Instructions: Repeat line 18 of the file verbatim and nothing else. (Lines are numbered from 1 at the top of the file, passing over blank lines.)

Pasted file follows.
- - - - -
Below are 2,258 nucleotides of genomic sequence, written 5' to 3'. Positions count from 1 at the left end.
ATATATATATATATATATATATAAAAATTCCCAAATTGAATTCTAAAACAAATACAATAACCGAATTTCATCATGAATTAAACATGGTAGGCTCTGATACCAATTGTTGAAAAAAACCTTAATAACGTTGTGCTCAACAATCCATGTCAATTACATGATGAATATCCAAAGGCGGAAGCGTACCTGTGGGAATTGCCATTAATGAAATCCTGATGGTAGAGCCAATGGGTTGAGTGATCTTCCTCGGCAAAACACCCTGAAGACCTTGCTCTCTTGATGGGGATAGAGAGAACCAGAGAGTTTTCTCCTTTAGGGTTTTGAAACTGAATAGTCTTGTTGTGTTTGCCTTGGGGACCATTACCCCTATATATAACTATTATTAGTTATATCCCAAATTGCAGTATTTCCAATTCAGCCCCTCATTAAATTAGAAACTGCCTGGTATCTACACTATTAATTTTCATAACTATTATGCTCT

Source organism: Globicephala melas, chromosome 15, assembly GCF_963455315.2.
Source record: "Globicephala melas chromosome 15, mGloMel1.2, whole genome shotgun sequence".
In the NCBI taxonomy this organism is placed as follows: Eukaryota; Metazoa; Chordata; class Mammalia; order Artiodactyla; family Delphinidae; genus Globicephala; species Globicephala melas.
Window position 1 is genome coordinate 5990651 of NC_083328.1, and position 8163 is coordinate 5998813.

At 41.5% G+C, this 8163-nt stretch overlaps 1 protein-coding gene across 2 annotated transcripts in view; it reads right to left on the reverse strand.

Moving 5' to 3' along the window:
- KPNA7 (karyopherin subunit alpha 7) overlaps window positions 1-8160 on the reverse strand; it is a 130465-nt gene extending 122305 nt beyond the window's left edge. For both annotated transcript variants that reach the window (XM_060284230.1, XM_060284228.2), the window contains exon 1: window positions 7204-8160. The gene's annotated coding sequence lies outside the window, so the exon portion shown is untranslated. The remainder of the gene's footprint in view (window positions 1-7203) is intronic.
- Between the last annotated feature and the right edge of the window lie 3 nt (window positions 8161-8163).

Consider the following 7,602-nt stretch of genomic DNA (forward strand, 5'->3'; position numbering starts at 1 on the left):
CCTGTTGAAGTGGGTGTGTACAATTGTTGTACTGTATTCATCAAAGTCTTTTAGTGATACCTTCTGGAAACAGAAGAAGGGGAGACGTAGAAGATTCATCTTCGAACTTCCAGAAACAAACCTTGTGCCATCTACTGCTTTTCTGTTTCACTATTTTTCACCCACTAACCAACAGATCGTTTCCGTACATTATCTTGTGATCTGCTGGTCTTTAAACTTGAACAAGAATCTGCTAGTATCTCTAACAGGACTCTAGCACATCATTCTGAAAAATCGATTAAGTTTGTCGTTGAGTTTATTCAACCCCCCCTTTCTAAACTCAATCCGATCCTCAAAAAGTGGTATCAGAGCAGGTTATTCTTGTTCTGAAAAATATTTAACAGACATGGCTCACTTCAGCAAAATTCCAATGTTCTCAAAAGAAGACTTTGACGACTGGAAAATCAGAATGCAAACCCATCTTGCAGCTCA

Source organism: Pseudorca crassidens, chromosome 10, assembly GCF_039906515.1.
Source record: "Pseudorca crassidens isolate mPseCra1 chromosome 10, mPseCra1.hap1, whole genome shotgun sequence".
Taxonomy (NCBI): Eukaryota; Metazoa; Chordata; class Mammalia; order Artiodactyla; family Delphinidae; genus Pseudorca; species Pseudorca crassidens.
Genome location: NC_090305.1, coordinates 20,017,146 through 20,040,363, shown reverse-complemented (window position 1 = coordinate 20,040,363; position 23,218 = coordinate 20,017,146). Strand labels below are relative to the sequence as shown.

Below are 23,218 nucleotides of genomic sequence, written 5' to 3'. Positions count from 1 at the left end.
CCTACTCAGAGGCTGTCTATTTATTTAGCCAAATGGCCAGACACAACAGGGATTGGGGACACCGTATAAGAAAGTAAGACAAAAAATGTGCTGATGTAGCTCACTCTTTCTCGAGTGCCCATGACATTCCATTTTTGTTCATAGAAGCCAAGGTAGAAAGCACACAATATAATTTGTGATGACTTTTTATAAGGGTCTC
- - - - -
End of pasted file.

CCTACTCAGAGGCTGTCTATTTATTTAGCCAAATGGCCAGACACAACAGGGATTGGGGACACCGTATAAGAAAGTAAGACAAAAAATGTGCTGATGTAGCTCACTCTTTCTCGAGTGCCCATGACATTCCATTTTTGTTCATAGAAGCCAAGGTAGAAAGCACACAATATAATTTGTGATGACTTTTTATAAGGGTCTC